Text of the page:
A new study has revealed that a diabetes treatment can benefit many patients with an increasingly common complication of cystic fibrosis. Cystic fibrosis (CF), a genetic disorder that leads to chronic lung infections, once led inevitably to childhood death from scarring of the lungs. New treatments are helping people with CF live much longer—often into their 30s and 40s. However, as they age, an increasing number of people with CF are developing CF-related diabetes (CFRD), which has been associated with reduced survival. CF severely damages the pancreas, affecting first its vital role in producing digestive enzymes needed for food absorption from the intestine, and later its production of insulin needed to transport glucose fuel into cells. Replacement of lost digestive enzymes improves growth and nutrition, but sufficient insulin is also needed to maintain body weight and muscle mass. Still, because patients with CFRD may not be at risk for many of the serious complications associated with other forms of diabetes, the benefit of adding insulin therapy to the already burdensome CF treatment regimen has been uncertain. A recent clinical trial has now shown that aggressive insulin therapy, begun earlier in the course of their diabetes than previously recommended, can help many people with CFRD maintain their body weight and potentially avoid the excess mortality associated with CFRD.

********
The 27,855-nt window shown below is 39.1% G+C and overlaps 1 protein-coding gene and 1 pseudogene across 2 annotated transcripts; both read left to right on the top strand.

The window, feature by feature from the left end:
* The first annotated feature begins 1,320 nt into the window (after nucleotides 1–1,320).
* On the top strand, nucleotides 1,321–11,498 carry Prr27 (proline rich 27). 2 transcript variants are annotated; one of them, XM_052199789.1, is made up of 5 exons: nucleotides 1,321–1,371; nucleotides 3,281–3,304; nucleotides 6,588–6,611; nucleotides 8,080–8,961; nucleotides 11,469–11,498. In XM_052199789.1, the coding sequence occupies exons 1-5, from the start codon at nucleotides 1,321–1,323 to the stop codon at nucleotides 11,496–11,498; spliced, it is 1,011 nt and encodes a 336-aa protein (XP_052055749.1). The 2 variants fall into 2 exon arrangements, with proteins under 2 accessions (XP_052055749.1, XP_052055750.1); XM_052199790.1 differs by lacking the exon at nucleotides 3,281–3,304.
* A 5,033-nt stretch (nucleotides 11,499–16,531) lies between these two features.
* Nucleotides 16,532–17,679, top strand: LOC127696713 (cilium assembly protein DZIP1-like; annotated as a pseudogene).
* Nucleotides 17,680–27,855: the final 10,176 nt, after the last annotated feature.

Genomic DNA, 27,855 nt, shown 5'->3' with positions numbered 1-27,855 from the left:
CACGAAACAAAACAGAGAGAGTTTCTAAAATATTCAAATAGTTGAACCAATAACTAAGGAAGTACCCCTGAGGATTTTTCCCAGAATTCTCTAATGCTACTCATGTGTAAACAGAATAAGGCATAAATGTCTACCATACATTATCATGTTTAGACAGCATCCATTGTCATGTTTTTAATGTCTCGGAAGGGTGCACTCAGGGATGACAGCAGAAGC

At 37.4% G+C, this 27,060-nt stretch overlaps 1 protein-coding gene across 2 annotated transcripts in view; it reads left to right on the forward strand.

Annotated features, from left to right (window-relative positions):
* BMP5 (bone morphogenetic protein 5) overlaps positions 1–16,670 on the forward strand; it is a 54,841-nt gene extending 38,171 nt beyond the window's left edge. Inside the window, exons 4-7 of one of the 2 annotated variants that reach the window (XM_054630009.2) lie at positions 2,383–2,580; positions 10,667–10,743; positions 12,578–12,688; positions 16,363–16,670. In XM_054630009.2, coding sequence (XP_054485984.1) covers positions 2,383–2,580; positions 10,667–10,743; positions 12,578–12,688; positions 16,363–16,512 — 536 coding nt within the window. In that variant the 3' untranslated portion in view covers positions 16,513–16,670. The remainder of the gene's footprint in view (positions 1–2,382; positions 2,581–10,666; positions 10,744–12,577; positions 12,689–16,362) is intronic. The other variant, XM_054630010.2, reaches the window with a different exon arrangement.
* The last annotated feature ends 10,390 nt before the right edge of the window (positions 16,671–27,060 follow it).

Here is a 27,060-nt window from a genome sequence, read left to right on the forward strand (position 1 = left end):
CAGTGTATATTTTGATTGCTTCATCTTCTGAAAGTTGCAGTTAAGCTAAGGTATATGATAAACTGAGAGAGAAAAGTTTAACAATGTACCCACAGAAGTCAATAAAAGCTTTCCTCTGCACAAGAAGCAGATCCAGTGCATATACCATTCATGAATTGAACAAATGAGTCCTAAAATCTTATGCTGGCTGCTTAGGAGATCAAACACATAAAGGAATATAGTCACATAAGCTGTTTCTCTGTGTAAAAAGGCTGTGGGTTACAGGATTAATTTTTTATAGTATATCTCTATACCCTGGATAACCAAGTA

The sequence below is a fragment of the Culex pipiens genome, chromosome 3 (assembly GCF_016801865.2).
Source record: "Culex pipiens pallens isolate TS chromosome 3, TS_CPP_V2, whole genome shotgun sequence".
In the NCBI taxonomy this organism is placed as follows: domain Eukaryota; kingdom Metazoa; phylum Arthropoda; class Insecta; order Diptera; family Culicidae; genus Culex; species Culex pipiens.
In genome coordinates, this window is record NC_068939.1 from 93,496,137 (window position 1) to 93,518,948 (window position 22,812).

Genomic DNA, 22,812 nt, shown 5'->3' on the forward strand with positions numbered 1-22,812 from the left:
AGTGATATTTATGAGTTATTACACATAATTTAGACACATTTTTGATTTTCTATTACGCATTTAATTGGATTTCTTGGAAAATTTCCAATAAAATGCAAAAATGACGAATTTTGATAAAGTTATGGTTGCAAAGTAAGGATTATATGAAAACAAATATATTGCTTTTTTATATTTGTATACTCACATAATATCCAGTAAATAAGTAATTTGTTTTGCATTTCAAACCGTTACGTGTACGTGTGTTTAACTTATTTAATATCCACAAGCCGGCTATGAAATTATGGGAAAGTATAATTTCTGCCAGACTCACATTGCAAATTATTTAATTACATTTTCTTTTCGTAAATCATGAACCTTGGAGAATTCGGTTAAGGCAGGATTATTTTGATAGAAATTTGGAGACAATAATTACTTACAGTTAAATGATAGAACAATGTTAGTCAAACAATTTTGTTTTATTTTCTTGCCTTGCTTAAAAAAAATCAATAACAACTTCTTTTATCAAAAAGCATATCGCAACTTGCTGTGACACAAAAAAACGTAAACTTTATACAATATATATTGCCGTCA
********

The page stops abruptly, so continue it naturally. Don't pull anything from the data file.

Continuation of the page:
Moran A, Pekow P, Grover P, Zorn M, Slovis B, Pilewski J, Tullis E, Liou TG, Allen H, and the Cystic Fibrosis Related Diabetes Therapy Study Group: Insulin therapy to improve BMI in cystic fibrosis-related diabetes without fasting hyperglycemia: results of the cystic fibrosis related diabetes therapy trial. Diabetes Care 32: 1783-1788, 2009.
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